What Physical, Psychological Factors Warrant Consideration in Narcolepsy Management?

August 10, 2020

Researchers discuss current and prospective pharmacological therapies for treating both excessive daytime sleepiness and cataplexy in patients with narcolepsy, as well as efforts to address narcolepsy stigma.

Current strategies of managing narcolepsy include a combination of lifestyle modifications and medications that promote wakefulness and suppress cataplexy.

Although these medications are effective in improving daytime functioning, researchers of a review published in Nature and Science of Sleep note that patients with narcolepsy often experience adverse effects or a lack of treatment efficacy that can contribute to suboptimal management of symptoms and in most cases significant residual impairment.

Researchers sought to outline current and prospective pharmacological therapies for treating both excessive daytime sleepiness (EDS) and cataplexy. Additionally, researchers discussed the negative impact of health-related stigma and subsequent efforts to address these often neglected symptoms.

There have been several novel therapies recently approved for treatment of narcolepsy, including solriamfetol and pitolisant, as well as the expanded indication of sodium oxybate among children. Moreover, the FDA’s recent approval of Jazz Pharmaceuticals’ Xywav will also mark a notable breakthrough in treatment of EDS and cataplexy, as it will provide a low-sodium alternative to sodium oxybate.

When it comes to managing the condition, researchers highlight that “symptoms have been shown to have significant impact on not only the physical but also the mental and social health of persons with narcolepsy.” As opposed to the physical implications of the disease, mental and social issues have just begun to be examined in 2015 as a potential underlying mechanism affecting those with the condition.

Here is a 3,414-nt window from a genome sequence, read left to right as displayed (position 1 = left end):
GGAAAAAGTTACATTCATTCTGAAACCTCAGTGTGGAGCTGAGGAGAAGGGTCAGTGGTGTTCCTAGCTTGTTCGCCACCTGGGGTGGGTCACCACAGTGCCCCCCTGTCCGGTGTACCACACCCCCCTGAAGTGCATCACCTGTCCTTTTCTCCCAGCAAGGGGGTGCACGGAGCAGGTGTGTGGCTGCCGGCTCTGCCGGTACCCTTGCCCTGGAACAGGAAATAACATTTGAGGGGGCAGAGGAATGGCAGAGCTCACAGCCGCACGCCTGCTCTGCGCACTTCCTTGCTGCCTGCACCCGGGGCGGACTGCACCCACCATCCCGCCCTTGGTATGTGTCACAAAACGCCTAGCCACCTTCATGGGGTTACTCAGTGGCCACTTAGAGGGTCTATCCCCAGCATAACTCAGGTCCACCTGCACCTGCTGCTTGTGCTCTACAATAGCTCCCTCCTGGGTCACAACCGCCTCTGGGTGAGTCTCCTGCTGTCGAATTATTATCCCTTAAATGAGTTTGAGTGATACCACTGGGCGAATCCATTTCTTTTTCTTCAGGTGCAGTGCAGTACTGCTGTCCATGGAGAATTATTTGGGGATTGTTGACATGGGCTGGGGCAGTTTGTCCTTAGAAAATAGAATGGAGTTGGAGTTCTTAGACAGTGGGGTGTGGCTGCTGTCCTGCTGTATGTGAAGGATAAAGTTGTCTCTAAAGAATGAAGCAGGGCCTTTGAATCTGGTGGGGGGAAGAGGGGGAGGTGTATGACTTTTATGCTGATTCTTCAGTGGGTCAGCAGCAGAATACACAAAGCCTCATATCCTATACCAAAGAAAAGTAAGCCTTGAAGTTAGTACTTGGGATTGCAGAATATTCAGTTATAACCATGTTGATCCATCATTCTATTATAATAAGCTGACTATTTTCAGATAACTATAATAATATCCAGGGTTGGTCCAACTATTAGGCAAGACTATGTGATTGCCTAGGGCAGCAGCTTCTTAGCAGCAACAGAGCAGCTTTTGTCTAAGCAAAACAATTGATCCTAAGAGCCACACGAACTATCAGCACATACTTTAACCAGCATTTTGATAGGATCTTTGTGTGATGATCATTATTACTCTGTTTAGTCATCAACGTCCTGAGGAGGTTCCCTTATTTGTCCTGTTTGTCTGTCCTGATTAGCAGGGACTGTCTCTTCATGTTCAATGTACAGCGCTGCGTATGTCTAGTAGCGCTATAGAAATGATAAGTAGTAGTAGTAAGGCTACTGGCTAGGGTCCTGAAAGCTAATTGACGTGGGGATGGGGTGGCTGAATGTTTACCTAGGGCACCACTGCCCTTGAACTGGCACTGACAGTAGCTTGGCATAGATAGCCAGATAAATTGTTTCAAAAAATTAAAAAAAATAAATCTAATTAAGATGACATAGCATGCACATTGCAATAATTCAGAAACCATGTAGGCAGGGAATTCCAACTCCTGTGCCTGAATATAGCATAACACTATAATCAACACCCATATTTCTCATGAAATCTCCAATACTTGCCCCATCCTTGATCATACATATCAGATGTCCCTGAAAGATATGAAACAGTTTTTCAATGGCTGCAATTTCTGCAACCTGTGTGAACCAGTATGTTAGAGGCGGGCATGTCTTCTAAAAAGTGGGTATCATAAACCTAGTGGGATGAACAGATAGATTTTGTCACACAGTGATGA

In prior research, it has been well established that narcolepsy significantly impacts health-related quality of life and psychosocial wellbeing, with social isolation and a lack of public understanding cited as noteworthy factors.

In fact, researchers note that this lack of societal understanding and acceptance was voiced at the FDA’s narcolepsy meeting in 2013 with patients and loved ones of those with narcolepsy expressing the need for more educational services in schools, workplaces, and other social and professional settings. Expanding education on narcolepsy can assist in reducing the restrictions that people with narcolepsy face in professional and educational settings, such as the stigmas of being lazy, careless, and antisocial that may be associated with the condition.

In addition to promoting enhanced public education to address these societal stigmas, training those with narcolepsy on how to optimally explain their story via speaking or writing has also generated extensive benefits. Project Sleep, created by the Rising Voices of Narcolepsy program, has provided this training since 2017 with over 60 speakers and writers now affiliated.

“In the last decade, the experiences of people with narcolepsy are playing a more prominent role in management of this condition….the acknowledgement of health-related stigma associated with narcolepsy and efforts to reduce the impact of this bias are allowing individuals with narcolepsy to enjoy a better quality of life,” concluded the study authors.

Reference

Barker EC, Flygare J, Paruthi S, et al. Living with narcolepsy: current management strategies, future prospects, and overlooked real-life concerns. Nat Sci Sleep. Published online July 16, 2020. doi:10.2147/NSS.S162762